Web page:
Uridine 5'-diphosphate (UDP)-glucuronyltransferase

UDP-glucuronyltransferase is a phase II enzyme that catalyzes the glucuronidation of various endogenous compounds such as bilirubin and steroids, and exogenous compounds such as drugs. The 1A1 isoenzyme acts on bilirubin and the colon cancer drug irinotecan, a prodrug that undergoes metabolism to the active metabolite SN-38 and then is inactivated via glucuronidation to SG-38N. The genetic variance in UDP 1A1 is characterized by the presence of additional TA repeats in the TATA sequence of the promoter gene. The wild type consists of 6 copies (*1). While 5 and 8 copies can occur, a common polymorphism is the presence of 7 TA repeats (*28). The enzymatic activity of individuals who are heterozyous (*1/*28) and homozygous (*28/*28) are 2.3 and 3.8 fold lower than the wildtype (*1/*1), respectively [27]. Accumulation of the SN-38 metabolite due to a decrease glucuronidation leads to gastrointestinal and hematopoietic toxicity. Lower doses of irinotecan and adding other chemotherapeutic agents such as cis-platin to the regimen would be indicated to treat these cancer patients to maintain efficacy and reduced side effects. Pharmacogenomic testing is indicated to avoid toxicities if drug doses are reduced in patients with variant genotypes.

Summary

Understanding the relative enzyme activities for each genotype is only the first step in understanding the role of polymorphisms in the metabolism of relevant drugs. However, most drugs are metabolized my multiple enzyme pathways. Thus, even if an individual produces an inactive variant for an enzyme in the major pathway, the drug can be broken down through an alternate or minor pathway, assuming that these enzymes are not affected genetically. It is also likely that the mRNA expression of these genes from these individuals are up-regulated to compensate for the presence of the deficient enzyme. Therefore, estimations of reaction rates for a particular enzyme in isolation will overestimate the collective degree of metabolic activity. On the other hand, some individuals can simultaneously carry several null or reduced function alleles for multiple CYP genes. These individuals in particular will exhibit significant variances in the pharmacologic effect of the drugs relevant to their pharmacogenomic makeup.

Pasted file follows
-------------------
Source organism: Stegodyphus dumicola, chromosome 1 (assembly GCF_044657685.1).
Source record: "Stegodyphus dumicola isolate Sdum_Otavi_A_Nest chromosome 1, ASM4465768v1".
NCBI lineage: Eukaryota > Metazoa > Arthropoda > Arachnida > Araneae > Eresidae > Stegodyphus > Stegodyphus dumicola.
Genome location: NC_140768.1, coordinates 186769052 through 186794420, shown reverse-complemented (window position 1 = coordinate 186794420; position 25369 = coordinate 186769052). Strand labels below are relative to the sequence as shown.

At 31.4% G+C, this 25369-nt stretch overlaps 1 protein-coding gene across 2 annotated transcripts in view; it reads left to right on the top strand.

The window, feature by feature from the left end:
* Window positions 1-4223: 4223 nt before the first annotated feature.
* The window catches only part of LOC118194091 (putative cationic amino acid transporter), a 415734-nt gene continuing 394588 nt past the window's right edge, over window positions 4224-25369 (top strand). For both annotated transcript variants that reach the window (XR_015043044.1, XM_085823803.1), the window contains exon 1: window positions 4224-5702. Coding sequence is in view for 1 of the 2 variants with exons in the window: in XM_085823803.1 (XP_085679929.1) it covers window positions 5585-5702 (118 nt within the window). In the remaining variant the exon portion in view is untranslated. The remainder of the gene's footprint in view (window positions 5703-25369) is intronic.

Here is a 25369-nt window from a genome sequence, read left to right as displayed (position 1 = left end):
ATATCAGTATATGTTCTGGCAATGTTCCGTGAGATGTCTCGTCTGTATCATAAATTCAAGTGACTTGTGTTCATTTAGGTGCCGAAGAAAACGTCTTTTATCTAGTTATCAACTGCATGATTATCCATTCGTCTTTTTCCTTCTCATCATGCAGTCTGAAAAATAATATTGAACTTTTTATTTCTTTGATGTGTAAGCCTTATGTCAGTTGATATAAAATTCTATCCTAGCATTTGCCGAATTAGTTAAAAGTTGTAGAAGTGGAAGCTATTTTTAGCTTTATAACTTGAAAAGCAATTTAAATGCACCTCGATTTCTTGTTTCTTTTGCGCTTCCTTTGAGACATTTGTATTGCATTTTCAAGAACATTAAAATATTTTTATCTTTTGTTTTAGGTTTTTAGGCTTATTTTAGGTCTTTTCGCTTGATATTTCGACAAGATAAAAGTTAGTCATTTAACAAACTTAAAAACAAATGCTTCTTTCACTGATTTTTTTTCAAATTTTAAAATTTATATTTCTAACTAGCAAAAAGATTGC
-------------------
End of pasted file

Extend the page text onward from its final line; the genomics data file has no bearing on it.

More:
The debate between the importance of genotyping versus phenotyping will continue for years to come with the weight of evidence for a particular drug favors one approach over the other. As these attributes are complementary, it is very likely that a combination of both will be useful in individualizing therapy for a given patient. For warfarin, genotying is important for initial dosing to avoid adverse events in initiation phase, but this does not supercede the need for therapeutic monitoring of anticoagulation. Should pharmacogenomic testing for tamoxifen become routine, identification of patients who are poor metabolizers may lead to an immediate decision to use an alternate medication. For wildtypes, tamoxifen can be administered to the premenopausal patient. Once steady state has been reached. therapeutic drug monitoring for endoxifen concentrations will be best in predicting outcomes given that the use of drug inhibitors can result in low metabolite levels. For clopidogrel, genotyping only affects the drugs pharmacokinetics. Testing for platelet function assess the drug's pharmacodynamic effect. A combination of genotyping and phenotyping may be important to make a medical decision of administering an alternate drug or increasing the dosage of clopidogrel itself. Clinical trials are needed to verify the value and economical justification of these tests. Thereafter, incorporation into clinical guidelines will facilitate physician education and acceptance.

Competing interests

The author declares that they have no competing interests.

Acknowledgements

Presented in part to the International Clinical Enzymology International Conference on Enzymes, New Roles for Old Molecules: Enzymes in Personalized Medicine, Crete, Greece, May 2010.